There are people praying for America’s future — and it is not too late to join them.
The U.S. Catholic bishops took the lead with a fortnight of them for religious liberty. There were eight days earlier this fall, invoking the Blessed Mother. There are an ecumenical 40 days of prayers, too, focusing on protecting innocent human life. There was a big Mass in Washington, D.C., for life and liberty recently, beginning a rosary novena that wrapped up earlier this week — again the idea of the U.S. Conference of Catholic Bishops.
Susan E. Wills, a lawyer and assistant director for Education and Outreach at the Secretariat of Pro-Life Activities there, talks about praying about politics, some of the Catholic women and men we’ve been celebrating this month, and why we bother to pray in the following pre-election conversation.
KJL: Why does praying the Rosary have anything to do with an election? Could it be but a feel-good crutch of the pious?
WILLS: The point of praying the rosary isn’t to get a candidate elected. We pray to open our own hearts to better understand and live according to God’s will, and to pray that others will be able to do so as well.
The usual retort is “What makes you think God would prefer one candidate or another?” A lot of factors go into the voting decision (see Forming Consciences for Faithful Citizenship), but there’s no finessing the Fifth Commandment or Jesus’ “new commandment” that we love one another as he loves us. At a minimum that means we can’t condone the killing of innocent human beings or acquiesce in systemic violations of fundamental human rights. Christians are called to defend the lives and inherent rights of all people, and to try to restore respect for all human life, using every legal means at our disposal — prayer, education, public witness, advocacy and, yes, the ballot box.
Is prayer a “crutch”? Only in the way that communications between parents and their children are a crutch. Parent-child communications and our communication with God through prayer deepen the bonds of love and gratitude, provide guidance and build trust. They give meaning and joy to our lives.
LOPEZ: What can now sainted Kateri Tekakwitha — teach us still?
WILLS: There’s a popular image of Kateri as this sweet, semi-ethereal maiden — the Lily of the Mohawks — a hothouse flower protected from the real world pressures. The reality is that she suffered unimaginable hardships. At age four, smallpox took the lives of her parents and baby brother, and left her half-blind, deeply scarred, weak and lame, hence her Mohawk name, Tekakwitha, which means one who walks groping for her way. Yet, it’s been said that she was a sweet, kindly and hard-working child.
At 11 years of age, she began receiving instruction in the faith from Jesuit missionaries. Her virulently anti-Christian uncle, tried to force her into an arranged marriage and confined her to the village, where she was subjected to ridicule, calumny, and even threats against her life, unless she renounced the faith. After she was baptized at age 20, and took the Christian name Catherine (Kateri in Mohawk), the persecution escalated. The priest who’d advised her to bear these crosses patiently, now urged her to flee to the safety of a Jesuit mission over 200 miles to the north. At age 21, she traveled on foot and by canoe, mostly at night, for over two months to reach the mission near Montreal that had become a haven for Mohawk converts. She devoted the final three years of her life, until her death in 1680, to prayer, caring for the poor and the sick, and teaching children the faith.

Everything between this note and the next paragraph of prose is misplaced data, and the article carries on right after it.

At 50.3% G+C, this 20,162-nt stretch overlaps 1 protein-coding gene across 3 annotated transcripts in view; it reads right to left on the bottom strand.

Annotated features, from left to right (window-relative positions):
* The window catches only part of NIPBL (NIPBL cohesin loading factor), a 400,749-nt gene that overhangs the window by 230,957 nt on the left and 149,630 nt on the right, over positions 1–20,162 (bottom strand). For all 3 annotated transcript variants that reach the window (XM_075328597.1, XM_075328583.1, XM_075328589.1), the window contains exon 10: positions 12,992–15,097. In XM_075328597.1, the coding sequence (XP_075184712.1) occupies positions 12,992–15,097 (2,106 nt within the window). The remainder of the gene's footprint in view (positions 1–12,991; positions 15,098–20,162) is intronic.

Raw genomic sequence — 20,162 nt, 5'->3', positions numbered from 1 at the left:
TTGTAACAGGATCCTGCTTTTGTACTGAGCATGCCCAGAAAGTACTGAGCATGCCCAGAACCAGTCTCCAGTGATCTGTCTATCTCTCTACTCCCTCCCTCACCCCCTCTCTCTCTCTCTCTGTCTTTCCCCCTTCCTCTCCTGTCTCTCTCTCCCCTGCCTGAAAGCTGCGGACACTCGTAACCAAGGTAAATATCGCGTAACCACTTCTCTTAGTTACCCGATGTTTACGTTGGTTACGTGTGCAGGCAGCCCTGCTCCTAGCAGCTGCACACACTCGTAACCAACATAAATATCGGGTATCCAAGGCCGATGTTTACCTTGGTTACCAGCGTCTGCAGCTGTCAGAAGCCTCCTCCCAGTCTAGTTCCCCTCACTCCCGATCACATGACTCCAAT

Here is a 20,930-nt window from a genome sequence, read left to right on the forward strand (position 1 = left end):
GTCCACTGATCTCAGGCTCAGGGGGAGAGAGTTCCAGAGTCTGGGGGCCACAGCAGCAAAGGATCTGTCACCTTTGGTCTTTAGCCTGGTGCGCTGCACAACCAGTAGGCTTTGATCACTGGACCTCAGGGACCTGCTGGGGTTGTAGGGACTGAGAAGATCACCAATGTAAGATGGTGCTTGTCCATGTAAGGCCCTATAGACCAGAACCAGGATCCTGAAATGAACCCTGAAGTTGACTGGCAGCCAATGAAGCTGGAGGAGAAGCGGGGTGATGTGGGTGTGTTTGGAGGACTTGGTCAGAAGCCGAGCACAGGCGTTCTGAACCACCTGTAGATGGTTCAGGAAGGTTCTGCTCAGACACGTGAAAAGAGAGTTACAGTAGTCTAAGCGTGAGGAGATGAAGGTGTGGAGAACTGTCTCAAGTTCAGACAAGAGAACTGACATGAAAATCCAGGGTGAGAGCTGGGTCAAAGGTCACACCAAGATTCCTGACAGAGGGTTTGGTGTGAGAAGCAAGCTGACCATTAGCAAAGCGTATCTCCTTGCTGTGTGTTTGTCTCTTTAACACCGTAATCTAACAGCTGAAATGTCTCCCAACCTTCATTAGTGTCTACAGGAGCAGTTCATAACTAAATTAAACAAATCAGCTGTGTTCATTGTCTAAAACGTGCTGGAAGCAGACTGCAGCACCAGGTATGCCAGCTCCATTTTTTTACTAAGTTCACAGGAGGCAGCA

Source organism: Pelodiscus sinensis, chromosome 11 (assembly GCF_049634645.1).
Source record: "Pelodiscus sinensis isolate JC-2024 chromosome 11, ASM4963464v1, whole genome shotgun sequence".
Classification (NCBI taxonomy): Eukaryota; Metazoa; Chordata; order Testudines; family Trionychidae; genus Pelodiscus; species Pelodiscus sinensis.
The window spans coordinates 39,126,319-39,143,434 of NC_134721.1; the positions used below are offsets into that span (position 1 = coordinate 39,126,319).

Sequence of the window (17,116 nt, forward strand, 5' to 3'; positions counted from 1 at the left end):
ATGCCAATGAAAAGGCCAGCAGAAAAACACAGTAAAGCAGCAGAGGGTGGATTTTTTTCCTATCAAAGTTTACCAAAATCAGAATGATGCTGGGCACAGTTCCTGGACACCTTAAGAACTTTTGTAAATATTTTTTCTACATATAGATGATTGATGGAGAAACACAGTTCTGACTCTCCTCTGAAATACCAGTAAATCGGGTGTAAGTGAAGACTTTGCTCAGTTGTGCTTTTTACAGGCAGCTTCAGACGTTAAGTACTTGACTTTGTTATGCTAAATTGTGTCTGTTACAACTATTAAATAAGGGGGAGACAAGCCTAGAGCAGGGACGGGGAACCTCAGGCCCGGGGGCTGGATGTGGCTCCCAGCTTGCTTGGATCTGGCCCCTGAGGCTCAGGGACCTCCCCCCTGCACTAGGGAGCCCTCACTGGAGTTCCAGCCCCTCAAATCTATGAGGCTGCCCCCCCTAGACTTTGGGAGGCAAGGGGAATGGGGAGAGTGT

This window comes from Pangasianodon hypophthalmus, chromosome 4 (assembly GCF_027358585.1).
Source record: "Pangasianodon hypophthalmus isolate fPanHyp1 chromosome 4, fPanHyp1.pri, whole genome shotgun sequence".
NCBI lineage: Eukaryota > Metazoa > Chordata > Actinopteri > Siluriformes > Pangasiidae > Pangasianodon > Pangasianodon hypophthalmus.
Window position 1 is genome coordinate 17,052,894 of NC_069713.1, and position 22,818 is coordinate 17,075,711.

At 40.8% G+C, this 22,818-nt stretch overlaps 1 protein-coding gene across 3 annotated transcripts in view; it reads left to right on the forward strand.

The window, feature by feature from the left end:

Throughout her life, Kateri gave as much to the two communities where she lived as they were prepared to accept from her.
LOPEZ: How is Marianne Cope, another of the women with American roots, canonized this past weekend, relevant to anyone today?
WILLS: Mother Marianne Cope had impressive skills as a leader and administrator. Founding and running hospitals and rising to the top of her order as Provincial would have won her plaudits from any feminist, except for the fact that she accomplished none of this for power, prestige or personal gain. She did it to love and serve God. When the opportunity arose to serve him by caring for women afflicted with leprosy, she seized that opportunity “cheerfully.” With six sisters from her order, Mother Marianne left Syracuse, N.Y. to run several hospitals on Oahu and Maui. And when the Hawaiian government exiled all lepers to Molokai, Mother Marianne accompanied them in exile and “revolutionized life” on that island, determined to make it as comfortable, pleasant, beautiful and fun as possible. She founded a home for the women and their daughters. She convinced a men’s religious order to see to the care of the men and boys. She sewed dresses in the latest fashions for the girls, and tied bows in the hair. She taught them how to grow food and flowers, to paint and decorate, to find joy again in life’s simple pleasures.